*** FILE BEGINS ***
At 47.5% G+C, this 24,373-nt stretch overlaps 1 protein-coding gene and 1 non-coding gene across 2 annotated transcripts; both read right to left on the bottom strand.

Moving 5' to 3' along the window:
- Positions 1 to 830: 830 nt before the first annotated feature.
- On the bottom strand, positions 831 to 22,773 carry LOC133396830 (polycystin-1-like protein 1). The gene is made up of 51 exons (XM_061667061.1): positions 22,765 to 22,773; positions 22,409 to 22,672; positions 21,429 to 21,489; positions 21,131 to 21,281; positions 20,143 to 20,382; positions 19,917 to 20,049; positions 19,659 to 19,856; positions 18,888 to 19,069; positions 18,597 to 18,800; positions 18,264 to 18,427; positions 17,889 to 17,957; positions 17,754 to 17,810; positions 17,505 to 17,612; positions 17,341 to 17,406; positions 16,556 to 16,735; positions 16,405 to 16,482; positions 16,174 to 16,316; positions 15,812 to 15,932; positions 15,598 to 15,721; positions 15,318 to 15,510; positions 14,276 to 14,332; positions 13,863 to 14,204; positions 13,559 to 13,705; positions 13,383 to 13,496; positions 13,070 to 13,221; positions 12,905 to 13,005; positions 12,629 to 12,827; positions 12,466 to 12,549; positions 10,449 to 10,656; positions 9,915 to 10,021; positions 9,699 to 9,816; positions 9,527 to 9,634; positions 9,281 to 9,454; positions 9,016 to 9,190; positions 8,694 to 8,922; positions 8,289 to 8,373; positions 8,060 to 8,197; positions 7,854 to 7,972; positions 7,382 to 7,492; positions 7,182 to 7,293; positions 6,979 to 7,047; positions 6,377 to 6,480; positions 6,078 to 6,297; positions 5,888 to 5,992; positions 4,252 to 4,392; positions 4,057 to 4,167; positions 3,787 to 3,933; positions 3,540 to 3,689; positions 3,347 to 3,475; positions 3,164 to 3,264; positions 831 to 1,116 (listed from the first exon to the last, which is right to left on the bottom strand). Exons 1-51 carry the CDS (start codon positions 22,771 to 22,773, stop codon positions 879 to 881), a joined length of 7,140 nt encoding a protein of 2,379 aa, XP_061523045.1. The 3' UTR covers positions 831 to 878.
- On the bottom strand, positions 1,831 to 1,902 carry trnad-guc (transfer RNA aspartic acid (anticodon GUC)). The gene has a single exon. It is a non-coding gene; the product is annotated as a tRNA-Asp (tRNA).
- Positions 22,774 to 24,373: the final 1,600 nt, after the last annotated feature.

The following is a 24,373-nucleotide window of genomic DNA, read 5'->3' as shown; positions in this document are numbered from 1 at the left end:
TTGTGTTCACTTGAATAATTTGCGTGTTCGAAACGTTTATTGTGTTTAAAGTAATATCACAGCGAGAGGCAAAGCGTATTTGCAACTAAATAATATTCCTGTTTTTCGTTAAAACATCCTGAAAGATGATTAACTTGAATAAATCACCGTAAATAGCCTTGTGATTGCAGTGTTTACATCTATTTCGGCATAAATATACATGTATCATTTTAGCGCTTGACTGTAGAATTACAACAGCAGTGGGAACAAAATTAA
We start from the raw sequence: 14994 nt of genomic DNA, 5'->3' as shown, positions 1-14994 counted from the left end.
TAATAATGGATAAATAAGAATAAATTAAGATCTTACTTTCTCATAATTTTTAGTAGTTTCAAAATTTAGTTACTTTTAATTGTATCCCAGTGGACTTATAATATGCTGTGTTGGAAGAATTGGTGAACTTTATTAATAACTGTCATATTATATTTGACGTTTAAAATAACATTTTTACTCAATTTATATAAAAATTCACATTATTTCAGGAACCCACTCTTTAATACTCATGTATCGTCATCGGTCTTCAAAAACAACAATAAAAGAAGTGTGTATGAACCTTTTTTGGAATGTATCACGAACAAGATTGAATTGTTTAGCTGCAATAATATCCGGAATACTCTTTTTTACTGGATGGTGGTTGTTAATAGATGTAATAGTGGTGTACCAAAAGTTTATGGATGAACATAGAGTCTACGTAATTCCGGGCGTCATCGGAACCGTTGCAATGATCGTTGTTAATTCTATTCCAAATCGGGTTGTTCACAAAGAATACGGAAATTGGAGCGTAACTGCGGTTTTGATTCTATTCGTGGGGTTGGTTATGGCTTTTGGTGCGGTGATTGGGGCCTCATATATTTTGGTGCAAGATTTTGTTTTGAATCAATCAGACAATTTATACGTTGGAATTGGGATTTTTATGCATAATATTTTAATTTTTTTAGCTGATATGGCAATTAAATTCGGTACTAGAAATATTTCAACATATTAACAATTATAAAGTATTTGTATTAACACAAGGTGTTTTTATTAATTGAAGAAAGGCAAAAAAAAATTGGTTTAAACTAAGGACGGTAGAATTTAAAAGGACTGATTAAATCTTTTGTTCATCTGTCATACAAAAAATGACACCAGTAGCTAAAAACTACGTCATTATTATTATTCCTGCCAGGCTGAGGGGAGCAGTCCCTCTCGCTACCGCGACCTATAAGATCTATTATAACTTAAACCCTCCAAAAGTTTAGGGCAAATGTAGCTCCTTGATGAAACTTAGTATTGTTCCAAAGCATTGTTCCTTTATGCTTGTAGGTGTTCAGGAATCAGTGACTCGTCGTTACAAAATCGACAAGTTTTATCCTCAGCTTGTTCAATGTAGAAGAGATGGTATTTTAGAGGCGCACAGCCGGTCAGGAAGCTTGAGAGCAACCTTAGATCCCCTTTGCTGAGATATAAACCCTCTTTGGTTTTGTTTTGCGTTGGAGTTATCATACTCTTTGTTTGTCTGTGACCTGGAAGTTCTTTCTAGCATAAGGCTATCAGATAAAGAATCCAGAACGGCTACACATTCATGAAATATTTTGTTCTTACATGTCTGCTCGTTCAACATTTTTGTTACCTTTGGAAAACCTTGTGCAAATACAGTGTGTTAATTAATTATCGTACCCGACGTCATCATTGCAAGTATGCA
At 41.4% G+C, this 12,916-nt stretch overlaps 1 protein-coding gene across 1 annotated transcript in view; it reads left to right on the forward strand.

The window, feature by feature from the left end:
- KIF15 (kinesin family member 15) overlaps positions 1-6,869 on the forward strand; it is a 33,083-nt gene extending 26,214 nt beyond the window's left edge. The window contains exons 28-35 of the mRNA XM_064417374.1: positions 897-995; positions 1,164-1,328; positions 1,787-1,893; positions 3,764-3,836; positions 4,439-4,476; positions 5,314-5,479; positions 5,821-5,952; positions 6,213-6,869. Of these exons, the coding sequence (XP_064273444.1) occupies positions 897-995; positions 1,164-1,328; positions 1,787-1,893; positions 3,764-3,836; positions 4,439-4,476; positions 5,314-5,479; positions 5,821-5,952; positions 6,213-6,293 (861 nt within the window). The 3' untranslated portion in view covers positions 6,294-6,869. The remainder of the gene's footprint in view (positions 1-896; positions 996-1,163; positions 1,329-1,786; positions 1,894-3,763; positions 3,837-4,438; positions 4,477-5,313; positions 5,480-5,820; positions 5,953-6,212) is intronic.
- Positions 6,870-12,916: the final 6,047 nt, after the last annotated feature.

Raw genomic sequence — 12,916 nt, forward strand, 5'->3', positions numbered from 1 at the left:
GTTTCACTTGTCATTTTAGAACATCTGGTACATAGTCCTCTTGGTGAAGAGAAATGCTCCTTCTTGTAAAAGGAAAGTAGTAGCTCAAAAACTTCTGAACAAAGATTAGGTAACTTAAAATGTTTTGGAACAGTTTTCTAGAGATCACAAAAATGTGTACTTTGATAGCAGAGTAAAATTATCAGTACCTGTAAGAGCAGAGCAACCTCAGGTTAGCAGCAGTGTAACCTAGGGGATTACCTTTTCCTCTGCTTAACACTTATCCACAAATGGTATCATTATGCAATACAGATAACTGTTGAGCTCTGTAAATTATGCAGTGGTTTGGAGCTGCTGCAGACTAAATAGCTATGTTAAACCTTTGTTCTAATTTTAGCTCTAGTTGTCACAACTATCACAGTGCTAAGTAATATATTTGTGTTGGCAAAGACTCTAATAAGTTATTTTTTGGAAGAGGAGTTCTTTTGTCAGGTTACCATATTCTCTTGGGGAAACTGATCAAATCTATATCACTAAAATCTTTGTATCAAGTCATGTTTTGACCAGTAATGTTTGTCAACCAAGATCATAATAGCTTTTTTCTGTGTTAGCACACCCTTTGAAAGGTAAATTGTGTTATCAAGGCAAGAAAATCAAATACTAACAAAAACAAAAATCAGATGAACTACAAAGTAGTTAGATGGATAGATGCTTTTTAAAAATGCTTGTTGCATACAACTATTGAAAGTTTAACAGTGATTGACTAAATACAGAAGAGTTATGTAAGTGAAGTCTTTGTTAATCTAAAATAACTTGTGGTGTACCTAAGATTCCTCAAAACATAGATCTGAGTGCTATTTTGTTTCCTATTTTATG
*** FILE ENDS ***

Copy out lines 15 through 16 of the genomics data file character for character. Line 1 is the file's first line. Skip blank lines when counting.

Raw genomic sequence — 12,916 nt, forward strand, 5'->3', positions numbered from 1 at the left:
GTTTCACTTGTCATTTTAGAACATCTGGTACATAGTCCTCTTGGTGAAGAGAAATGCTCCTTCTTGTAAAAGGAAAGTAGTAGCTCAAAAACTTCTGAACAAAGATTAGGTAACTTAAAATGTTTTGGAACAGTTTTCTAGAGATCACAAAAATGTGTACTTTGATAGCAGAGTAAAATTATCAGTACCTGTAAGAGCAGAGCAACCTCAGGTTAGCAGCAGTGTAACCTAGGGGATTACCTTTTCCTCTGCTTAACACTTATCCACAAATGGTATCATTATGCAATACAGATAACTGTTGAGCTCTGTAAATTATGCAGTGGTTTGGAGCTGCTGCAGACTAAATAGCTATGTTAAACCTTTGTTCTAATTTTAGCTCTAGTTGTCACAACTATCACAGTGCTAAGTAATATATTTGTGTTGGCAAAGACTCTAATAAGTTATTTTTTGGAAGAGGAGTTCTTTTGTCAGGTTACCATATTCTCTTGGGGAAACTGATCAAATCTATATCACTAAAATCTTTGTATCAAGTCATGTTTTGACCAGTAATGTTTGTCAACCAAGATCATAATAGCTTTTTTCTGTGTTAGCACACCCTTTGAAAGGTAAATTGTGTTATCAAGGCAAGAAAATCAAATACTAACAAAAACAAAAATCAGATGAACTACAAAGTAGTTAGATGGATAGATGCTTTTTAAAAATGCTTGTTGCATACAACTATTGAAAGTTTAACAGTGATTGACTAAATACAGAAGAGTTATGTAAGTGAAGTCTTTGTTAATCTAAAATAACTTGTGGTGTACCTAAGATTCCTCAAAACATAGATCTGAGTGCTATTTTGTTTCCTATTTTATG